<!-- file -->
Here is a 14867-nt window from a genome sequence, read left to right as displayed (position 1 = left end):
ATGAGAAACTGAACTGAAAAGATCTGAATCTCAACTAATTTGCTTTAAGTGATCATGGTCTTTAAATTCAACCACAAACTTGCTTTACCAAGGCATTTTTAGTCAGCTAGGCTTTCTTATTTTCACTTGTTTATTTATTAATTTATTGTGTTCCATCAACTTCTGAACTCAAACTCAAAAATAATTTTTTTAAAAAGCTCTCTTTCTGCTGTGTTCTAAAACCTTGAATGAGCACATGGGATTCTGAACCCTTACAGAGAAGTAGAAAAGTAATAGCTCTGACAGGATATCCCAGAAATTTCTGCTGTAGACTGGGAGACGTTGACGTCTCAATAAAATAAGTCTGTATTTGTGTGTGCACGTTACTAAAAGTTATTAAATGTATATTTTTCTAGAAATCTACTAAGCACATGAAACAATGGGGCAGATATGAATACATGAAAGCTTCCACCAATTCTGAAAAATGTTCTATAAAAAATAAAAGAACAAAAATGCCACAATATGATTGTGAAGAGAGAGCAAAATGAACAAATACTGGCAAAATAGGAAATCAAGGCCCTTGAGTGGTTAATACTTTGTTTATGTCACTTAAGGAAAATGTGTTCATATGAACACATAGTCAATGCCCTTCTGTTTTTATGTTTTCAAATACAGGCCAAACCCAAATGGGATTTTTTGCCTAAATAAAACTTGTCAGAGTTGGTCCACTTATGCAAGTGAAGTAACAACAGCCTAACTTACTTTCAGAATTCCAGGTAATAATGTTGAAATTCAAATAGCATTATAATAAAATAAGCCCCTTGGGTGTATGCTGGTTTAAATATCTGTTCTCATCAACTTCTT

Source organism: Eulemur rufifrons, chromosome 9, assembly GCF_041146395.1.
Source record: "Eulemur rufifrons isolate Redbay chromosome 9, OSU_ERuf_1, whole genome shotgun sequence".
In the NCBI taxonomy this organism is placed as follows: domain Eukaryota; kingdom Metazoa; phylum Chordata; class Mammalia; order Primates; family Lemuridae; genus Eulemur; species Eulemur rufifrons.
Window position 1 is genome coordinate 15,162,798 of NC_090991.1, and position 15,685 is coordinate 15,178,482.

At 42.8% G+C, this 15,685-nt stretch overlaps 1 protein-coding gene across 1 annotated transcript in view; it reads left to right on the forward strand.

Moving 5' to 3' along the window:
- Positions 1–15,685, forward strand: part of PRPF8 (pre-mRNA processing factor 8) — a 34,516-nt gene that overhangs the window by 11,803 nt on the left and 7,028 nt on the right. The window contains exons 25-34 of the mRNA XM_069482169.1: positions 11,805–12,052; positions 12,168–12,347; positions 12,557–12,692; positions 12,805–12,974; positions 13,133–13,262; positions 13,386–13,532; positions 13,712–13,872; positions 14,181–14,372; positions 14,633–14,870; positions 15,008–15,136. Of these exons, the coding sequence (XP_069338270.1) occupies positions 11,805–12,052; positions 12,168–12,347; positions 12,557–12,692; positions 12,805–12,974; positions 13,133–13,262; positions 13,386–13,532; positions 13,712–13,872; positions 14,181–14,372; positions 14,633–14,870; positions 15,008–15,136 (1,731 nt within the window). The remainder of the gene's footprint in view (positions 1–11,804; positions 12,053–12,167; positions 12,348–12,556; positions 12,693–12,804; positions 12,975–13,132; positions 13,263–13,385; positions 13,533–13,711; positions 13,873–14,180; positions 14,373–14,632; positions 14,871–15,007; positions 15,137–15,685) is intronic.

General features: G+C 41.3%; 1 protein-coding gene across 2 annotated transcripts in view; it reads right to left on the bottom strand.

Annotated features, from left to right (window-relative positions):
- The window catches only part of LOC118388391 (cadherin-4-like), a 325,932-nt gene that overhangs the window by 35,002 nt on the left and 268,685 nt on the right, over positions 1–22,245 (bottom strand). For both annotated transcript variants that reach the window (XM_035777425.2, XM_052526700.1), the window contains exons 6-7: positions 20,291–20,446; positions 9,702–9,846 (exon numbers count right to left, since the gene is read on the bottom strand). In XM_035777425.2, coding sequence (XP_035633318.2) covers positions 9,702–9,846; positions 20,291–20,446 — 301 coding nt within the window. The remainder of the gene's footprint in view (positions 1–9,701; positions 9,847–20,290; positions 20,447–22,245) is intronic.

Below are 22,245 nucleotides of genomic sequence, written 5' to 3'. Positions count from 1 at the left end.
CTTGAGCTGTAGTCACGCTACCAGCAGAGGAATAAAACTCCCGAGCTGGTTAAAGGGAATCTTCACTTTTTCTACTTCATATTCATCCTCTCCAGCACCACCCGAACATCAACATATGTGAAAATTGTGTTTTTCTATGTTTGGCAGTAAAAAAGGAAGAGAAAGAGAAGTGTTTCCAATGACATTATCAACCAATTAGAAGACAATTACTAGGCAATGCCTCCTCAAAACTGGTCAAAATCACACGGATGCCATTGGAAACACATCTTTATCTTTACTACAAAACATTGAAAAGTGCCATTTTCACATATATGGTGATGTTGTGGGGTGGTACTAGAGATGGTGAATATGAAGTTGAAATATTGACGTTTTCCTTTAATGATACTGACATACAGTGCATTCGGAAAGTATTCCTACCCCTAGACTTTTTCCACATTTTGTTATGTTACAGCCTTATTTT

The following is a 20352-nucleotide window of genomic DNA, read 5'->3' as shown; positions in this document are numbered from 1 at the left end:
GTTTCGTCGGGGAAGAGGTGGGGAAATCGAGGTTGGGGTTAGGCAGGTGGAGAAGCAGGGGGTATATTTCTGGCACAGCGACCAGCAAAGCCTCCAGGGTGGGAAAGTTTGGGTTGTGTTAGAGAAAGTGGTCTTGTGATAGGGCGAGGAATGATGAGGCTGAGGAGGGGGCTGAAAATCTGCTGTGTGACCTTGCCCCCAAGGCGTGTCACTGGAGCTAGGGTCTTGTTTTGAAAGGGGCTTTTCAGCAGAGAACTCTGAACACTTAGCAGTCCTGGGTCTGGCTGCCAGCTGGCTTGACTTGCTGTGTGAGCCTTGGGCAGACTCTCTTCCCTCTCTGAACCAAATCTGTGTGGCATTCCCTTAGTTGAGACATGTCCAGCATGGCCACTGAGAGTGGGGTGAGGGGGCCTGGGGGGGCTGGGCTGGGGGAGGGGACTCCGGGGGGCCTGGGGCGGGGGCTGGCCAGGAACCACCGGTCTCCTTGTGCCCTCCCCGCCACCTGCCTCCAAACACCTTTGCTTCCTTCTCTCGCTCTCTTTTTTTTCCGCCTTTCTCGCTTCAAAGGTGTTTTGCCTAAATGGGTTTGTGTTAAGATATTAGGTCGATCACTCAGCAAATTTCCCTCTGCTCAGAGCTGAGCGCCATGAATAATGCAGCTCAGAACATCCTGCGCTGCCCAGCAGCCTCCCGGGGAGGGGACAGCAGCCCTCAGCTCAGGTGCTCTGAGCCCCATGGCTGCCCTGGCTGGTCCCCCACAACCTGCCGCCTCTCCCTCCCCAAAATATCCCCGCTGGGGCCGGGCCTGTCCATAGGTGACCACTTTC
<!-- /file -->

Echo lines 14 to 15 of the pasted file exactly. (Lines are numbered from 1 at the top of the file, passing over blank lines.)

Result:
CTTGAGCTGTAGTCACGCTACCAGCAGAGGAATAAAACTCCCGAGCTGGTTAAAGGGAATCTTCACTTTTTCTACTTCATATTCATCCTCTCCAGCACCACCCGAACATCAACATATGTGAAAATTGTGTTTTTCTATGTTTGGCAGTAAAAAAGGAAGAGAAAGAGAAGTGTTTCCAATGACATTATCAACCAATTAGAAGACAATTACTAGGCAATGCCTCCTCAAAACTGGTCAAAATCACACGGATGCCATTGGAAACACATCTTTATCTTTACTACAAAACATTGAAAAGTGCCATTTTCACATATATGGTGATGTTGTGGGGTGGTACTAGAGATGGTGAATATGAAGTTGAAATATTGACGTTTTCCTTTAATGATACTGACATACAGTGCATTCGGAAAGTATTCCTACCCCTAGACTTTTTCCACATTTTGTTATGTTACAGCCTTATTTT

The following is a 20352-nucleotide window of genomic DNA, read 5'->3' as shown; positions in this document are numbered from 1 at the left end: